Jordanian/Palestinians hate Jews and Israel in the vast majority. A plan based on their good will to solve Israel’s problems is ludicrous.

  9. @ Sebstian, Emirates plan certainly is not perfect and nothing is easy in managing or resolving the conflict. What you view as a negative is that is up to Israelis to implement. True not easy but I prefer an Israeli plan over any international plan. Which American POTUS do you want controlling Israel? Which Jordanian do you want involved in managing Israeli affairs?

    I prefer Israel controlling its own future and not foreigners no matter how well meaning. My outline of a plan is not the one’s you referenced. Nothing is holy however in any of these plans.

    What you missed in your analysis is that Israel is currently fighting all the terror groups in Judea/Samaria. This is has to be done in any case. Question is it one massive operation or many small operations like currently being done. There is no way around this.

  10. I just watched the interview again and recommend that you all do likewise.. Mudar had a lot to say about the king, the protests, the Temple Mount and Saudi Arabia which you should take note of.

  11. @Bear Unlike the JO, the Emirates plan would require Israeli political intervention and social engineering in the fractured and Israelophobic internal politics of Palestinian society. Absurd. Shades of Peres dreaming of turning Gaza into the Singapore of the Middle East. And what about security? Would the IDF be able to operate freely in these enclaves, as now? Any plan that relies on the good intentions of this or that Palestinian leader, as yet to be found, is a pipe dream, as has been demontrated over and over again.

    The late Steven Plaut, as I have pointed out, suggested a version of the Emirates plan in 2013 but it requires a willingness by a unified Israeli society to restore at least some Arabs to Israeli military occupation but Israelis don’t want to do that again.


    “…The villages and towns with the Arab reservations will be assigned to two lists, a white list and a black list. Those in the white list will manage their own affairs without interference from the Israeli central authorities. Residents of white-list towns may hold commuter jobs in Israeli cities and industrial parks. The local authorities in the white areas will manage their schools and other local institutions. They will collect their own taxes and may benefit from revenue sharing arrangements with the Israeli fiscal authorities, like other Israeli towns. They might be allowed to operate their own local police forces. Residents in white-listed areas will be fully and freely mobile, able to move freely within and among all white-list areas. They will be allowed to develop local industry and tourist services. Their residents will have access to Israel universities, health facilities, and other services.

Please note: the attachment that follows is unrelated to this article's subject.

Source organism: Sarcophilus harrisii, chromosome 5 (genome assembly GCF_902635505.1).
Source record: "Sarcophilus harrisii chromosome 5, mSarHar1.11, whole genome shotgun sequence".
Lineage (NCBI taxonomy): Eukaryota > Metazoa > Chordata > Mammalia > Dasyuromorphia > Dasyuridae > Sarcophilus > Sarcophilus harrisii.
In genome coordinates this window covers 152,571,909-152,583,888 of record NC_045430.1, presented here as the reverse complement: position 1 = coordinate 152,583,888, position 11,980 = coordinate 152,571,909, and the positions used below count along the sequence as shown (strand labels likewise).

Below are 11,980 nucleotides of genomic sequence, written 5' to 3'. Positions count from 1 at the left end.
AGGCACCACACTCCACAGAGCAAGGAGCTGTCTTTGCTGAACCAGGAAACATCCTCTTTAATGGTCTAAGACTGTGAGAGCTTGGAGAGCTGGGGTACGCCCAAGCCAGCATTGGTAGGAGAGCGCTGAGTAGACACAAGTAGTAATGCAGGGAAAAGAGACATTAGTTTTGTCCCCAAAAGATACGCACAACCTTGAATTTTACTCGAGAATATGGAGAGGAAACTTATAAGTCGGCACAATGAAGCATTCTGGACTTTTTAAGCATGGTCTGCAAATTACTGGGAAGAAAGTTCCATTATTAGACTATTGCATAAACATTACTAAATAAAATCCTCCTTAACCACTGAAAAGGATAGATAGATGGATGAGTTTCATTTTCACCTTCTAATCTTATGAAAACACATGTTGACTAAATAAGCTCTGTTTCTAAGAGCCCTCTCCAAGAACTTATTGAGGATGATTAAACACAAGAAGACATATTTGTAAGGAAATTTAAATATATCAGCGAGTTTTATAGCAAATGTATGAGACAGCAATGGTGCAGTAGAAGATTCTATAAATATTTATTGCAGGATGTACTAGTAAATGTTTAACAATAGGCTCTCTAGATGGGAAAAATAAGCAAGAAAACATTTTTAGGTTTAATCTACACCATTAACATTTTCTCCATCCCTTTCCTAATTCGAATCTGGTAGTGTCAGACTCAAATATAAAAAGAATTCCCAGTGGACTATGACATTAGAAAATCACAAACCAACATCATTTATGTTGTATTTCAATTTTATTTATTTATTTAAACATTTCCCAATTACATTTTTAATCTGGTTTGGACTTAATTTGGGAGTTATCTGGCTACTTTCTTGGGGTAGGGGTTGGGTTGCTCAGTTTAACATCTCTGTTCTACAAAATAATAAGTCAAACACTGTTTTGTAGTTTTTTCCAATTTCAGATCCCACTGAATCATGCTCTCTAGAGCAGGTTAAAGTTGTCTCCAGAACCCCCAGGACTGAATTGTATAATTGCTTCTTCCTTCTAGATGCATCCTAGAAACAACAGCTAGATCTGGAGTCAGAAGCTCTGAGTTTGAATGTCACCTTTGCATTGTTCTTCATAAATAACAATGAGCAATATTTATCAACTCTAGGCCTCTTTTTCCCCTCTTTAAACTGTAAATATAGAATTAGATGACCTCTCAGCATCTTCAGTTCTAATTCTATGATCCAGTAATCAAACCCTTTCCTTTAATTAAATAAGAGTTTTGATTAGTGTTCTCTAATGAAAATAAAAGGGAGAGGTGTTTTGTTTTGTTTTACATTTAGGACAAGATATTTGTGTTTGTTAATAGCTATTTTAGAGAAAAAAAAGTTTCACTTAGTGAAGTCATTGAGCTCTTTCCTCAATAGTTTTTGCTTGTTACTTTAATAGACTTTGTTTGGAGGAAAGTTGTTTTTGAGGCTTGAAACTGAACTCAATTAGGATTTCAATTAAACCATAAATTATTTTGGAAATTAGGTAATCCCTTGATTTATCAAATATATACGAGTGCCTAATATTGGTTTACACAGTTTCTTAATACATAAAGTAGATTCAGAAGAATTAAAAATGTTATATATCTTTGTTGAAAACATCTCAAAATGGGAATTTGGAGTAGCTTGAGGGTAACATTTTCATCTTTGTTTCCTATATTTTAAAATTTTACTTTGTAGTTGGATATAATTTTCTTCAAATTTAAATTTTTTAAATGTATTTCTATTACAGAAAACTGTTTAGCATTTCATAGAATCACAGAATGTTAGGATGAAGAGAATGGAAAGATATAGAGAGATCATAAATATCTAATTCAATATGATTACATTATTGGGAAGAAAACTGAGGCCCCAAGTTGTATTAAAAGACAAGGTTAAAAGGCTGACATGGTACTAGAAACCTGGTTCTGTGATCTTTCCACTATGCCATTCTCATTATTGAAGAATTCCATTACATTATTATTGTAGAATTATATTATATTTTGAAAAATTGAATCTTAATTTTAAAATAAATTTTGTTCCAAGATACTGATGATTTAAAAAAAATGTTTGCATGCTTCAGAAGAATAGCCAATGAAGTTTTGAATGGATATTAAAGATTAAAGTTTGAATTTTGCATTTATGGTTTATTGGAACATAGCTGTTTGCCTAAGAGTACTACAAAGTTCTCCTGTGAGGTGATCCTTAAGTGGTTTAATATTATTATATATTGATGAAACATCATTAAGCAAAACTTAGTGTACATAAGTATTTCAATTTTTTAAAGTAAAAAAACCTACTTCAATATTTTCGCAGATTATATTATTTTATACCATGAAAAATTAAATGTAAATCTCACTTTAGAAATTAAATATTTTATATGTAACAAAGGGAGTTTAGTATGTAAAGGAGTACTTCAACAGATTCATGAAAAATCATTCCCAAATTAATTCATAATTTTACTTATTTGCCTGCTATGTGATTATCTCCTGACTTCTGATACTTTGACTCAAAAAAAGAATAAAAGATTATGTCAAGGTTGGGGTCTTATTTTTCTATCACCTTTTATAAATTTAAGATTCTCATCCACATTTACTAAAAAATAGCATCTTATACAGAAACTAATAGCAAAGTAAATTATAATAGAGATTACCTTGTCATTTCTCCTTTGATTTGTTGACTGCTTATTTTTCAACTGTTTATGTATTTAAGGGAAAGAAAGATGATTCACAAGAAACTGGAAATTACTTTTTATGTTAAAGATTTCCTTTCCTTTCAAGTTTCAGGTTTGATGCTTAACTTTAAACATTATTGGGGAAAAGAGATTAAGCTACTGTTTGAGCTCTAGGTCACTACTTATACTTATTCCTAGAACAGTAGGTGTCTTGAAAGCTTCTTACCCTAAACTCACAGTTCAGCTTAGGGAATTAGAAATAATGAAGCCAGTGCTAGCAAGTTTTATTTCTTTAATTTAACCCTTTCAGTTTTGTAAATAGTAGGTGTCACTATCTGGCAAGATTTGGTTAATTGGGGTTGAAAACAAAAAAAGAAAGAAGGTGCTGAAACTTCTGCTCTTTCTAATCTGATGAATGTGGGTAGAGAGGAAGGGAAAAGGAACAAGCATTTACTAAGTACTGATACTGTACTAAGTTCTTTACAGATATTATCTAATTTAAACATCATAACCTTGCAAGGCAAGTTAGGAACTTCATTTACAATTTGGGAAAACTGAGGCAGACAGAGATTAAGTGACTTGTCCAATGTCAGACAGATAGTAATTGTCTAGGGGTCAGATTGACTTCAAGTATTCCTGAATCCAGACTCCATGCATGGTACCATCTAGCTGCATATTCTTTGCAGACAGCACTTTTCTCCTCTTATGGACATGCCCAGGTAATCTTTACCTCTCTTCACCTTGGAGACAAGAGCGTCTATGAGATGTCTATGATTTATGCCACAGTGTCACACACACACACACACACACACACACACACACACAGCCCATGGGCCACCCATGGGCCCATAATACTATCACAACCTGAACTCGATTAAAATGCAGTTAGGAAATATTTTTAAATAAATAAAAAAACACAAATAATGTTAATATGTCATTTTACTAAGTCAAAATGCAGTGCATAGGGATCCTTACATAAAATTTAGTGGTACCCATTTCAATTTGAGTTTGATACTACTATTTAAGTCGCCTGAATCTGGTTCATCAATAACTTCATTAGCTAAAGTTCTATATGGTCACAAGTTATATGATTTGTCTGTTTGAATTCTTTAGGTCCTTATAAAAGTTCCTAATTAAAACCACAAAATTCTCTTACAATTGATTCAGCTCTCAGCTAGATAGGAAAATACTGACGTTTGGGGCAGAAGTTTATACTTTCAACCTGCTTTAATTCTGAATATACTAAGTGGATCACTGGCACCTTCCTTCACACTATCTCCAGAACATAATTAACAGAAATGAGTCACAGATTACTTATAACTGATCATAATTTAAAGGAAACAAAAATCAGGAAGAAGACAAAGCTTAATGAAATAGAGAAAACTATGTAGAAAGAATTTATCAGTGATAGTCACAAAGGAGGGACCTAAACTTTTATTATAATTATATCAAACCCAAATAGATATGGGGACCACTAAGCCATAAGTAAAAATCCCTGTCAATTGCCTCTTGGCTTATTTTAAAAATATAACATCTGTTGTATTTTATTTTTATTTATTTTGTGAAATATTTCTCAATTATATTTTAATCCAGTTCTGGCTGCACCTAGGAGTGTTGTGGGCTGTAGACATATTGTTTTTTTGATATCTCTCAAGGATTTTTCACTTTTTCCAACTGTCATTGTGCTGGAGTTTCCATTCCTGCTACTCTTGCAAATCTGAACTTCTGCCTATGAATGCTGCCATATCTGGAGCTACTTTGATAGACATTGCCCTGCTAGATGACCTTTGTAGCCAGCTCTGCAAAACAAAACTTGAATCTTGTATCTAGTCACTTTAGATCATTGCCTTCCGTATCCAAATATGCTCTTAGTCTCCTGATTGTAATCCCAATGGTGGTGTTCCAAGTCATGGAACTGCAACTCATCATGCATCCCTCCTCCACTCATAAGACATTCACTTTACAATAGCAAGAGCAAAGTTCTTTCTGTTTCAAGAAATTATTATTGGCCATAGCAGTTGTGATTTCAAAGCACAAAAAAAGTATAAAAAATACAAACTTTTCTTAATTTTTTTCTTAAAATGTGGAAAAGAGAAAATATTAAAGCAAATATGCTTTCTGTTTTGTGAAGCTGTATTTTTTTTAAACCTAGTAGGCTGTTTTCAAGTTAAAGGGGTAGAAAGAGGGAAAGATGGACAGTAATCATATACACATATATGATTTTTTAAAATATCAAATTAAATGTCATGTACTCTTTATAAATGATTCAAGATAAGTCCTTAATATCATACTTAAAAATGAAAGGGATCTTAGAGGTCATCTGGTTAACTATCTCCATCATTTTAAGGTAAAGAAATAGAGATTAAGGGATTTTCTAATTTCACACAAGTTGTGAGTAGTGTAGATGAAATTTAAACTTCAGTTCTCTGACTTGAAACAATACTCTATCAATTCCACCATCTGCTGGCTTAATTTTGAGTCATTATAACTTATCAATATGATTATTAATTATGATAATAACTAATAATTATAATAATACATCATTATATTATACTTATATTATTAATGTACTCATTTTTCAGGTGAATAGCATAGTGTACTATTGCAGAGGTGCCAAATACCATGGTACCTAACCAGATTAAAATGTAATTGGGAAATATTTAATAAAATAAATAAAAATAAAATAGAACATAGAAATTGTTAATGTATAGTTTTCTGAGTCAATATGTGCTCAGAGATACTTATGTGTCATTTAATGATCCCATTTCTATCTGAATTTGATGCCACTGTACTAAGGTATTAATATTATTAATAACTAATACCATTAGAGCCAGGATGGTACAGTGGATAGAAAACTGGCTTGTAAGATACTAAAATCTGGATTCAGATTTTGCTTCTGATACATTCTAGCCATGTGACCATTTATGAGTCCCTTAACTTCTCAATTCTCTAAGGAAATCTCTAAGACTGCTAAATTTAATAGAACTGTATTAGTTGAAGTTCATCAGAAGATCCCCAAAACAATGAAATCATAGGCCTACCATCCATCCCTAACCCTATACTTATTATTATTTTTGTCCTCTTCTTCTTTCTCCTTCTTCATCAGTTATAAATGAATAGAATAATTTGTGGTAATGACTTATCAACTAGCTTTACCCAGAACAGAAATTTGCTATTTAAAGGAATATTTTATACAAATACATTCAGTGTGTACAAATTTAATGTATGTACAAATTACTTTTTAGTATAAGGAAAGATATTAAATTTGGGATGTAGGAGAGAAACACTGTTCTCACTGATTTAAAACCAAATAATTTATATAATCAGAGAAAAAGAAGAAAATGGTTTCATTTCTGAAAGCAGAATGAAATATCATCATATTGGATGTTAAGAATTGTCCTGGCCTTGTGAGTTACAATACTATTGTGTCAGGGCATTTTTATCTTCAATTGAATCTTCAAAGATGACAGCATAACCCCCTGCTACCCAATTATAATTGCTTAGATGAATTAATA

Those towns and villages in the black list will enjoy none of the above. Their residents will be denied the opportunity to hold day jobs in Israeli cities and industrial parks. They will have no access to Israeli services. They will have control over nothing. Their residents will be prevented from moving freely outside their reservation, except in cases where they wish to leave the country altogether. They will receive no shared revenues, no fiscal incentives.

    Villages and towns will be assigned to the two lists based entirely on one single factor: violence. Areas in which violence occurs, and this includes rock throwing, will be assigned to the black list. Areas in which violence is absent will be assigned to the white list. Towns and villages will be reassigned to the black list from the white list when terrorism, sniping, mortars, rockets, or other forms of violence occur there. Towns and villages in the black list will be assigned to the white list only when the local population cooperates fully with Israel in apprehending and arresting the terrorists and those engaged in violence, and takes other effective actions to end the violence. Otherwise they will remain on the black list indefinitely. Entry into black list areas will be denied to foreigners, journalists, and especially to the “International Solidarity” anarchists and their ilk. Any such anarchist infiltrating the areas of the black list will be denied permission to leave them and will remain there indefinitely, or else will be imprisoned by Israel….”